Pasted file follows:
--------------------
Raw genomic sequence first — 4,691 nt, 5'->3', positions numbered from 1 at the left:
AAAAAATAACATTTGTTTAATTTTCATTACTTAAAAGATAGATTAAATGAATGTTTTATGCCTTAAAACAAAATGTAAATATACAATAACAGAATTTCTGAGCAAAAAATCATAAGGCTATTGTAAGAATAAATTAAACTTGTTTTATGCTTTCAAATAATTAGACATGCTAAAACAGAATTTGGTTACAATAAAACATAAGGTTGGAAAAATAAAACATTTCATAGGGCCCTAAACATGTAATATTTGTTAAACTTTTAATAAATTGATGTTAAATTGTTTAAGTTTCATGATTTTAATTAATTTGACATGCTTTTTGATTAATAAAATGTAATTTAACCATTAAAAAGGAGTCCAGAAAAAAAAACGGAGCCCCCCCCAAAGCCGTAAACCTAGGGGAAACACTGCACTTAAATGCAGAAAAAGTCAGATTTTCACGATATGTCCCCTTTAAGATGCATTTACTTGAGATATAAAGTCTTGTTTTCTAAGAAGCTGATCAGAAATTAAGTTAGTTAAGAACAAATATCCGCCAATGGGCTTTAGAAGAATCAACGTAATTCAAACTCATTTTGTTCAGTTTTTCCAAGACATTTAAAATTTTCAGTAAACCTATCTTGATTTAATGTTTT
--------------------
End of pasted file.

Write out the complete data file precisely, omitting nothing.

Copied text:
Raw genomic sequence first — 4,691 nt, 5'->3', positions numbered from 1 at the left:
AAAAAATAACATTTGTTTAATTTTCATTACTTAAAAGATAGATTAAATGAATGTTTTATGCCTTAAAACAAAATGTAAATATACAATAACAGAATTTCTGAGCAAAAAATCATAAGGCTATTGTAAGAATAAATTAAACTTGTTTTATGCTTTCAAATAATTAGACATGCTAAAACAGAATTTGGTTACAATAAAACATAAGGTTGGAAAAATAAAACATTTCATAGGGCCCTAAACATGTAATATTTGTTAAACTTTTAATAAATTGATGTTAAATTGTTTAAGTTTCATGATTTTAATTAATTTGACATGCTTTTTGATTAATAAAATGTAATTTAACCATTAAAAAGGAGTCCAGAAAAAAAAACGGAGCCCCCCCCAAAGCCGTAAACCTAGGGGAAACACTGCACTTAAATGCAGAAAAAGTCAGATTTTCACGATATGTCCCCTTTAAGATGCATTTACTTGAGATATAAAGTCTTGTTTTCTAAGAAGCTGATCAGAAATTAAGTTAGTTAAGAACAAATATCCGCCAATGGGCTTTAGAAGAATCAACGTAATTCAAACTCATTTTGTTCAGTTTTTCCAAGACATTTAAAATTTTCAGTAAACCTATCTTGATTTAATGTTTT